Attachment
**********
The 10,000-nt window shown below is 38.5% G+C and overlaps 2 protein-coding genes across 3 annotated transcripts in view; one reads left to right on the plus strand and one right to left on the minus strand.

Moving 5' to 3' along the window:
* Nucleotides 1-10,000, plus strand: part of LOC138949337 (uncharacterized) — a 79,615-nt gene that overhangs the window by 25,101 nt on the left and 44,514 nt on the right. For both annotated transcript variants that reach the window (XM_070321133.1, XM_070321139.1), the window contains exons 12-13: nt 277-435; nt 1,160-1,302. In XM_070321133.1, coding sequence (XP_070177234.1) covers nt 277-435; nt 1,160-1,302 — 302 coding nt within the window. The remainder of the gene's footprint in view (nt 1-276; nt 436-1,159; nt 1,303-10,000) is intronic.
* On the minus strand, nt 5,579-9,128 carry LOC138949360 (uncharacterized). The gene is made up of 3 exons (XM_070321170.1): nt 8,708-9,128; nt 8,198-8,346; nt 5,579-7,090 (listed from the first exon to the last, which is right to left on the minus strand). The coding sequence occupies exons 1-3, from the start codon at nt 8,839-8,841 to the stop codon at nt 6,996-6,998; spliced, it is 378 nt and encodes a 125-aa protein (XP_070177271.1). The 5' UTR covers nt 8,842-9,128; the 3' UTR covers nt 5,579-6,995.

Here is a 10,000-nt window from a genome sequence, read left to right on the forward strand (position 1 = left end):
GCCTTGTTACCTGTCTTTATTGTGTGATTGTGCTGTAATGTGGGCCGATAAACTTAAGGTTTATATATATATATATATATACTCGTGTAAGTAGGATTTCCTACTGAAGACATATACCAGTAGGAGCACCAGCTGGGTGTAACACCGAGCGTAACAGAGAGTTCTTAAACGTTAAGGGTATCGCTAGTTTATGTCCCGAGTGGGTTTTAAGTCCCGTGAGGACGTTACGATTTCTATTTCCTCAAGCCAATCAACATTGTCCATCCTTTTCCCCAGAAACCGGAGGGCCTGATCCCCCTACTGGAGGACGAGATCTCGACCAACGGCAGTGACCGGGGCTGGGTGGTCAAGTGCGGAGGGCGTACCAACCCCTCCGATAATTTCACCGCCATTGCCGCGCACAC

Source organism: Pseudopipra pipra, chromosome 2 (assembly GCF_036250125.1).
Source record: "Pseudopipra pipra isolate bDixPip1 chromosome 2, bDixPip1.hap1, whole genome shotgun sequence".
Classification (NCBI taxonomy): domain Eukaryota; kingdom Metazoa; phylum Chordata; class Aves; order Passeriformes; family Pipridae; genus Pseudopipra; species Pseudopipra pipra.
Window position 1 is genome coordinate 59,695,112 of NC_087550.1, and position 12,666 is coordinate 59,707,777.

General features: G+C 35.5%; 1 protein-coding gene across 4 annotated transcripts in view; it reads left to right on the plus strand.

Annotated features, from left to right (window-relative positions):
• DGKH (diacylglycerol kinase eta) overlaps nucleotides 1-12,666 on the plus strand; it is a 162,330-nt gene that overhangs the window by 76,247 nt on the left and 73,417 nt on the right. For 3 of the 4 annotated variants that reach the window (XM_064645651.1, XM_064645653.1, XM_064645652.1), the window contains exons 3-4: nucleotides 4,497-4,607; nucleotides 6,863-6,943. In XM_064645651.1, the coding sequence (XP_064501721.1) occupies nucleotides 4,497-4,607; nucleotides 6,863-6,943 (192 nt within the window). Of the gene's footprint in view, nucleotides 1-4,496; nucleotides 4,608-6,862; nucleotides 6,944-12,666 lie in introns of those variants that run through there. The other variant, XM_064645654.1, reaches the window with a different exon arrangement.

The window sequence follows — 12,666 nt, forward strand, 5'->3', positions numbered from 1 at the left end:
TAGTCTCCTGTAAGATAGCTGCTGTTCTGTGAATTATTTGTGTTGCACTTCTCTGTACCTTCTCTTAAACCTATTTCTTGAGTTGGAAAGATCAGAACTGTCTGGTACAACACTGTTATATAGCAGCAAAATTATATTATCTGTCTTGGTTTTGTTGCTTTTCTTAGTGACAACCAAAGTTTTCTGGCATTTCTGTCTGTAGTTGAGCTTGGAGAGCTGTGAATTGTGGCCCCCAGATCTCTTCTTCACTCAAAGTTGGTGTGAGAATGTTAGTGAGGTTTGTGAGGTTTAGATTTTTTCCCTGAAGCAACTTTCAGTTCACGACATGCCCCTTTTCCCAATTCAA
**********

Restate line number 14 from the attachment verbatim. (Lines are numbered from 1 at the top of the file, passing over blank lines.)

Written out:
The window sequence follows — 12,666 nt, forward strand, 5'->3', positions numbered from 1 at the left end: